After my husband died, I spent the following year healing my heart and soul. I kept a low profile, worked hard, and focused on my children.
Over the past few months, after spreading my husband’s ashes at the end of July, I’ve been out and about more, spending time with friends and meeting new people.
The time I spent alone was valuable and I will forever cherish those moments because without them I could not have become the woman I am today. However, it’s not healthy to spend too much time alone, and I am fortunate to have many friends and opportunities to meet new people.
It’s inspiring to meet people that are doing interesting things with their lives, and making a difference in the world.
Recently, I met, Buddy Tatem, an entrepreneur with a fascinating business history and life story, and the very modest John Alagia, record producer for Dave Mathews and John Mayer.
A close relative and I were out having dinner and I watched with horror as she stacked all of our plates, one on top of the other, in an upscale restaurant. She had done this before of course, but on this occasion there were seven of us at the table, and it was highly inappropriate in that particular setting.
She became very defensive when I asked her to please not do this as it is very bad manners. Erroneously, she insisted that I was being “passé” as I sat silently, and helplessly, in embarrassment, with every plate we were served stacked in a dirty mess in front of us.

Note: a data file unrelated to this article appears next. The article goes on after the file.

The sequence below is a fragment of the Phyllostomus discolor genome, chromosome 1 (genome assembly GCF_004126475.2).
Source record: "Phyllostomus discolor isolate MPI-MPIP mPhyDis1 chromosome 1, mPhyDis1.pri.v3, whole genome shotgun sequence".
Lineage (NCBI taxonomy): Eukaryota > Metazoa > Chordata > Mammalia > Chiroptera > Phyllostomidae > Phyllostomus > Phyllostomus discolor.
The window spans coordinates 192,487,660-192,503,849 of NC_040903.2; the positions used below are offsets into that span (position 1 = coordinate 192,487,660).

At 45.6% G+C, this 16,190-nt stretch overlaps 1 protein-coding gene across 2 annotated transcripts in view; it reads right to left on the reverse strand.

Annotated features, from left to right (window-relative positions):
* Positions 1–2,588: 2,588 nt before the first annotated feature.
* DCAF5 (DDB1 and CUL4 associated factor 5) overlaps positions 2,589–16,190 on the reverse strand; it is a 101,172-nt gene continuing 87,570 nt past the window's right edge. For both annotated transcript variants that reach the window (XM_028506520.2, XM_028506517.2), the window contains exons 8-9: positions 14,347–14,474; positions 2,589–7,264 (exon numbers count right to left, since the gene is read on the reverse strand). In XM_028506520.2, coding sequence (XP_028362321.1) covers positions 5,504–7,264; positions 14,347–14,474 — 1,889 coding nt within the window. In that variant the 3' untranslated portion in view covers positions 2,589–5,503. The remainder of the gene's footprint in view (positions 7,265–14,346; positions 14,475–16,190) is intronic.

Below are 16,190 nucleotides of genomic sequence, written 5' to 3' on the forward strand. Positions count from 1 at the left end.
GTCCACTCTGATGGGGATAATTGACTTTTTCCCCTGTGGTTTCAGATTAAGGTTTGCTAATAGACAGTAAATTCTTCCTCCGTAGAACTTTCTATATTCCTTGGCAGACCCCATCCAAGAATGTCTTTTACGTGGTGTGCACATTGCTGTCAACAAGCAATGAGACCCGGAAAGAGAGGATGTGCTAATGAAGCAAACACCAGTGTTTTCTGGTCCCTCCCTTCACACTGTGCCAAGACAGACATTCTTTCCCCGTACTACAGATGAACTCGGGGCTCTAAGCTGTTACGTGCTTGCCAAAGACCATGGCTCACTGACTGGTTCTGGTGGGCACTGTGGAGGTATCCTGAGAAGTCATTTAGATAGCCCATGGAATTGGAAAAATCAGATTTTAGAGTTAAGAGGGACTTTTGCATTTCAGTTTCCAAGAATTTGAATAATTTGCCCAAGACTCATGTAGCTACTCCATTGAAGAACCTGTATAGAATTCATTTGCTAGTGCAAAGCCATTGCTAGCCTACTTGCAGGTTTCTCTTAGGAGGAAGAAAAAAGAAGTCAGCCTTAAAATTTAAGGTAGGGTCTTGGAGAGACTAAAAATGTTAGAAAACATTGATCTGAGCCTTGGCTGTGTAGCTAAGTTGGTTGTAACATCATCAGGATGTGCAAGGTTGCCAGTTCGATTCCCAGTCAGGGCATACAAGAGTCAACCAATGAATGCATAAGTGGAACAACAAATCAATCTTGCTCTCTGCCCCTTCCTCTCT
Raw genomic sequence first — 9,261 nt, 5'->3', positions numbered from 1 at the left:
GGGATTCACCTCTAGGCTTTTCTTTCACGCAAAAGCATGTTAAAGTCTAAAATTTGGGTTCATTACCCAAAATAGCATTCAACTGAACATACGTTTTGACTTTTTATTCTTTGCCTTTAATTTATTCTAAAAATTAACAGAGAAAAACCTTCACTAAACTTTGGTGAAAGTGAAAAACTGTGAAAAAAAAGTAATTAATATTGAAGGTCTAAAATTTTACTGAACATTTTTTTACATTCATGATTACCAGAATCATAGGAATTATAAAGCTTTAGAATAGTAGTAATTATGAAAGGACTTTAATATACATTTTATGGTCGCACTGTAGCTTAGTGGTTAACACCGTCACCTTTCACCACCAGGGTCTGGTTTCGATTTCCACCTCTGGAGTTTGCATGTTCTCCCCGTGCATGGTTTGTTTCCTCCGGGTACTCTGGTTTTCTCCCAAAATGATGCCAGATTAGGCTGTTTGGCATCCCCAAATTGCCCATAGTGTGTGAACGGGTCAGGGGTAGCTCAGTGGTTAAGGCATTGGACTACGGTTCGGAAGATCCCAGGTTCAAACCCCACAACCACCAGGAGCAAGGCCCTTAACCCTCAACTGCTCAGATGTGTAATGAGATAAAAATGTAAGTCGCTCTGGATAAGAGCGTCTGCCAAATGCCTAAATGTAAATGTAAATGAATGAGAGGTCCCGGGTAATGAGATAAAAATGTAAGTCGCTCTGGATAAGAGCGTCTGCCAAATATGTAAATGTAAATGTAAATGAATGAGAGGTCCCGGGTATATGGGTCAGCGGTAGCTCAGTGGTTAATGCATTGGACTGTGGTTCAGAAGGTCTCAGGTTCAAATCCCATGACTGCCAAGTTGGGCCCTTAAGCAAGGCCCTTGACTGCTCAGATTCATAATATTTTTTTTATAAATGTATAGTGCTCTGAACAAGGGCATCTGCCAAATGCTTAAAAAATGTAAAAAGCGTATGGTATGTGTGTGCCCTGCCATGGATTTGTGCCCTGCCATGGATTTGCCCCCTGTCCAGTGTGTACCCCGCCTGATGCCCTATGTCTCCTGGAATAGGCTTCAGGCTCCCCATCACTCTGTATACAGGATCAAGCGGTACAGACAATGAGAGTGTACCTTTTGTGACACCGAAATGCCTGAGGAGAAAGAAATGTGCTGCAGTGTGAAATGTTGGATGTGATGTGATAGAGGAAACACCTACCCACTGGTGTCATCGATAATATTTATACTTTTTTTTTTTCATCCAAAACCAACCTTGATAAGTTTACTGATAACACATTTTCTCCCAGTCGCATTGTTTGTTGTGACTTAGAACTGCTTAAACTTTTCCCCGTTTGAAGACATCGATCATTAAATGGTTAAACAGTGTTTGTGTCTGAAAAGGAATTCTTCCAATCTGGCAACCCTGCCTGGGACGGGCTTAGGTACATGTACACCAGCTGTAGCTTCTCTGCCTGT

Rest assured, that good manners never go out of style, and are never passé.
Plates are not stacked because it’s easier to rinse one side before placing it in the industrial dish washer. I know this because I washed dishes for a time at a quaint French restaurant in my youth.
Please leave your plates and allow the server to pick them up. They have a system for doing this. If you don’t believe me see what Miss Manners has to say below.
“Miss Manners Weighs In On Plate Stacking
According to Judith Martin, “Miss Manners” herself, it is bad manners to stack plates for the wait staff to remove from the table. In her words, “Miss Manners knows that you were only trying to help. A waiter who takes pride in his professionalism would never stack plates at the table, and could be in trouble if you made him appear to have done so.” Make it a practice never to scrape or stack your plates at the table. It is aesthetically unappealing, dirties both sides of the dishes, and could damage the dishes.”